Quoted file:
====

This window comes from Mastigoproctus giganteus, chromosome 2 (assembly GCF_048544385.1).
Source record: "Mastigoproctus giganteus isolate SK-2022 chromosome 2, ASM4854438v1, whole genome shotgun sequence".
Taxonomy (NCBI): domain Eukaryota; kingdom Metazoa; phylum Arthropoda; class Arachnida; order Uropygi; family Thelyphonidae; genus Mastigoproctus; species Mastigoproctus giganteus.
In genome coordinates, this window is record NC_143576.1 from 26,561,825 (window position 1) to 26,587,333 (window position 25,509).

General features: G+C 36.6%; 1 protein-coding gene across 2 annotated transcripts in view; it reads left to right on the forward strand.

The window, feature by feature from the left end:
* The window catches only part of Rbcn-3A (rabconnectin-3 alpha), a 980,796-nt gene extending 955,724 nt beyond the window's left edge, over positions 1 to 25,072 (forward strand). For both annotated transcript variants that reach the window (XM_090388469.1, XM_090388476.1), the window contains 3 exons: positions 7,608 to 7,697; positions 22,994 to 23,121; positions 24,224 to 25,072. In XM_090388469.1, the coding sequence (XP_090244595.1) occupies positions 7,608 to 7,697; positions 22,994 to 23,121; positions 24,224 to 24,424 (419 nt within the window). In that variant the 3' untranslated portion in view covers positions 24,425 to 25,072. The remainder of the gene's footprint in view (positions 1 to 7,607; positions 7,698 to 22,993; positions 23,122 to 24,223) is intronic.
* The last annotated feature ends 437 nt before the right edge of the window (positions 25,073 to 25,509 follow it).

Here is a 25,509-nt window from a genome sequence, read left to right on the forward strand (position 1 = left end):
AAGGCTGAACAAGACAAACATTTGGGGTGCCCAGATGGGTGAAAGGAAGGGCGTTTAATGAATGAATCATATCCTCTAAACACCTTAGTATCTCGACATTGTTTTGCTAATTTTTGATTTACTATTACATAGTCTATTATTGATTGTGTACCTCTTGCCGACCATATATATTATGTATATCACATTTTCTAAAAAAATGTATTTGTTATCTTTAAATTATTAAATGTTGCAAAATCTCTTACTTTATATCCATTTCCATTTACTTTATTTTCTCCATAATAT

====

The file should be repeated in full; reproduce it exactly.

This window comes from Mastigoproctus giganteus, chromosome 2 (assembly GCF_048544385.1).
Source record: "Mastigoproctus giganteus isolate SK-2022 chromosome 2, ASM4854438v1, whole genome shotgun sequence".
Taxonomy (NCBI): domain Eukaryota; kingdom Metazoa; phylum Arthropoda; class Arachnida; order Uropygi; family Thelyphonidae; genus Mastigoproctus; species Mastigoproctus giganteus.
In genome coordinates, this window is record NC_143576.1 from 26,561,825 (window position 1) to 26,587,333 (window position 25,509).

General features: G+C 36.6%; 1 protein-coding gene across 2 annotated transcripts in view; it reads left to right on the forward strand.

The window, feature by feature from the left end:
* The window catches only part of Rbcn-3A (rabconnectin-3 alpha), a 980,796-nt gene extending 955,724 nt beyond the window's left edge, over positions 1 to 25,072 (forward strand). For both annotated transcript variants that reach the window (XM_090388469.1, XM_090388476.1), the window contains 3 exons: positions 7,608 to 7,697; positions 22,994 to 23,121; positions 24,224 to 25,072. In XM_090388469.1, the coding sequence (XP_090244595.1) occupies positions 7,608 to 7,697; positions 22,994 to 23,121; positions 24,224 to 24,424 (419 nt within the window). In that variant the 3' untranslated portion in view covers positions 24,425 to 25,072. The remainder of the gene's footprint in view (positions 1 to 7,607; positions 7,698 to 22,993; positions 23,122 to 24,223) is intronic.
* The last annotated feature ends 437 nt before the right edge of the window (positions 25,073 to 25,509 follow it).

Here is a 25,509-nt window from a genome sequence, read left to right on the forward strand (position 1 = left end):
AAGGCTGAACAAGACAAACATTTGGGGTGCCCAGATGGGTGAAAGGAAGGGCGTTTAATGAATGAATCATATCCTCTAAACACCTTAGTATCTCGACATTGTTTTGCTAATTTTTGATTTACTATTACATAGTCTATTATTGATTGTGTACCTCTTGCCGACCATATATATTATGTATATCACATTTTCTAAAAAAATGTATTTGTTATCTTTAAATTATTAAATGTTGCAAAATCTCTTACTTTATATCCATTTCCATTTACTTTATTTTCTCCATAATAT